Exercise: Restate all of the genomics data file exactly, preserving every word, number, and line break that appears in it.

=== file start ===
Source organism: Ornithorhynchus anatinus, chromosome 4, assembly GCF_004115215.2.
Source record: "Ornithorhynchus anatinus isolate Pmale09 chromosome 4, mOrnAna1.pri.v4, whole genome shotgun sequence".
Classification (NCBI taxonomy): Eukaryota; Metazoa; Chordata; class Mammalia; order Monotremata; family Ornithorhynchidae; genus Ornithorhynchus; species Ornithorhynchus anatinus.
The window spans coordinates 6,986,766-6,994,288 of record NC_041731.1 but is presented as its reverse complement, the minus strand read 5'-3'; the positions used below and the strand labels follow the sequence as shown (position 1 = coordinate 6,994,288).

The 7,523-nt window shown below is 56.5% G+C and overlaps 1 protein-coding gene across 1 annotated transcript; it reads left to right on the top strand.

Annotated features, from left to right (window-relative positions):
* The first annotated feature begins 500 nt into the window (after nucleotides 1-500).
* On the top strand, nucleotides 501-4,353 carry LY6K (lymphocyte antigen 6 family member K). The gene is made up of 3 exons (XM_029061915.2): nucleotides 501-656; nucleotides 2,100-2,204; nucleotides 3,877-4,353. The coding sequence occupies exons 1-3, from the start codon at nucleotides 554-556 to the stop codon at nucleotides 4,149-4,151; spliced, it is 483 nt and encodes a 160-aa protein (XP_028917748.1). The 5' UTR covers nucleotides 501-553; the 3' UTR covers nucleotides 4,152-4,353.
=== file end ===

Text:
Source organism: Ornithorhynchus anatinus, chromosome 4, assembly GCF_004115215.2.
Source record: "Ornithorhynchus anatinus isolate Pmale09 chromosome 4, mOrnAna1.pri.v4, whole genome shotgun sequence".
Classification (NCBI taxonomy): Eukaryota; Metazoa; Chordata; class Mammalia; order Monotremata; family Ornithorhynchidae; genus Ornithorhynchus; species Ornithorhynchus anatinus.
The window spans coordinates 6,986,766-6,994,288 of record NC_041731.1 but is presented as its reverse complement, the minus strand read 5'-3'; the positions used below and the strand labels follow the sequence as shown (position 1 = coordinate 6,994,288).

The 7,523-nt window shown below is 56.5% G+C and overlaps 1 protein-coding gene across 1 annotated transcript; it reads left to right on the top strand.

Annotated features, from left to right (window-relative positions):
* The first annotated feature begins 500 nt into the window (after nucleotides 1-500).
* On the top strand, nucleotides 501-4,353 carry LY6K (lymphocyte antigen 6 family member K). The gene is made up of 3 exons (XM_029061915.2): nucleotides 501-656; nucleotides 2,100-2,204; nucleotides 3,877-4,353. The coding sequence occupies exons 1-3, from the start codon at nucleotides 554-556 to the stop codon at nucleotides 4,149-4,151; spliced, it is 483 nt and encodes a 160-aa protein (XP_028917748.1). The 5' UTR covers nucleotides 501-553; the 3' UTR covers nucleotides 4,152-4,353.